Ep 26: Deborah Mayo on Error, Replication, and Severe Testing

Deborah G. Mayo is professor emerita in the department of philosophy at Virginia Tech, a research associate at the London School of Economics, and a pioneer of the “Error Stats” method for testing scientific claims. We discuss the history of the problem of induction, her developed approach to scientific claims, and ideas from her most recent book, “Statistical Inference as Severe Testing”.

Related links:

Error Statistics Blog


Deborah Mayo’s publications

My analysis of the global warming data

Statistical Inference As Severe Testing by Deborah G. Mayo (2018)

Error and Inference: Recent Exchanges on Experimental Reasoning, Reliability, and the Objectivity and Rationality of Science by Deborah G. Mayo & Aris Spanos (2009)

One thought on “Ep 26: Deborah Mayo on Error, Replication, and Severe Testing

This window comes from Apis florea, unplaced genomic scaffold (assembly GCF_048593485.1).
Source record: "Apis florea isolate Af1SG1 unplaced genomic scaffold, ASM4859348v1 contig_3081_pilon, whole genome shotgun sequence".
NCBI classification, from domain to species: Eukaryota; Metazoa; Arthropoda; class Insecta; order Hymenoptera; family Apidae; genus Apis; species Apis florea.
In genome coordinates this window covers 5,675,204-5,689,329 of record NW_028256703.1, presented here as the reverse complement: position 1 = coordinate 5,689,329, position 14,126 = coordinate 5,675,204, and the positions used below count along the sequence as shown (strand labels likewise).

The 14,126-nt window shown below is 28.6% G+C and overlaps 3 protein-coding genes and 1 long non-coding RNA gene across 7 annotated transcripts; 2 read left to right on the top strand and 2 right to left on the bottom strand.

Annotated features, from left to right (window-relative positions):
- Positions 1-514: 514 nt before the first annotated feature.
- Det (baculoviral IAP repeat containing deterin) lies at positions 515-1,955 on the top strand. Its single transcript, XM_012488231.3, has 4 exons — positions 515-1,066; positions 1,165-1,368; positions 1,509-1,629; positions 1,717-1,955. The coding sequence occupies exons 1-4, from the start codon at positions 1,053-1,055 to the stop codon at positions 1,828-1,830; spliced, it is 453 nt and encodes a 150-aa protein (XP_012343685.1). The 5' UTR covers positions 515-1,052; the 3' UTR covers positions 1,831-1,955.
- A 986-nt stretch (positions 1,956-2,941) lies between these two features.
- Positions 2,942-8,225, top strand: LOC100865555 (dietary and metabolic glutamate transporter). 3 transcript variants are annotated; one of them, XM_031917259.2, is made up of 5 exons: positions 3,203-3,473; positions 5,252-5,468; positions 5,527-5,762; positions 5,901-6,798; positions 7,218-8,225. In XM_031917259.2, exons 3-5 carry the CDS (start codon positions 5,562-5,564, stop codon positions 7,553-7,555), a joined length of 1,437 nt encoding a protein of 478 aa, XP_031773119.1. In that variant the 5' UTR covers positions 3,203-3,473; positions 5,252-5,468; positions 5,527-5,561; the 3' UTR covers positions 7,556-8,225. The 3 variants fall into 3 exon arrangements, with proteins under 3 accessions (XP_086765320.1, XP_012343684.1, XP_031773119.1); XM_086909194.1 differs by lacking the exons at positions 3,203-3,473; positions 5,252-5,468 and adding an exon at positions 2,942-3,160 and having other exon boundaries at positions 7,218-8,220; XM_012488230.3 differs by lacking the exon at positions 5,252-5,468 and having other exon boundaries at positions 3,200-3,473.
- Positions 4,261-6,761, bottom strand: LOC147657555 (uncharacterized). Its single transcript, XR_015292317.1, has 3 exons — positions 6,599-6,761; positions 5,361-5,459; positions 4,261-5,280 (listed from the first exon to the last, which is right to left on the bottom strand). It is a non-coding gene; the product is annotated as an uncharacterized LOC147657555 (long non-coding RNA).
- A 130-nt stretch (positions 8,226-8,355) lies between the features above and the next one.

1. The problem with the data dredger’s inference is not that it uses a method with poor long-run error control. It should be clear from the replication crisis that what bothers us about P-hackers and data dredgers is that they have done a poor job in the case at hand. They have found data to agree with a hypothesized effect, but they did so by means of a method that very probably would have found some such effect (or other) even if spurious. As Popper would say, the inference has passed a weak, and not a One final remark: It’s important to see that in many contexts the “same” data can be used to erect a model or claim as well provide a warranted test of the claim. (I put quotes around “same”, because the data are actually remodeled.) Examples include: using data to test statistical model assumptions, DNA matching, reliable estimation procedures. It may even be guaranteed that a method will output a claim or model in accordance with data. The problem is not guaranteeing agreement between data and a claim, the problem is doing so even though the claim is false or specifiably false. We shouldn’t confuse cases where we’re trying to determine if there even is a real effect that needs explaining—arguably, the key role for statistical significance tests and cases where we have a

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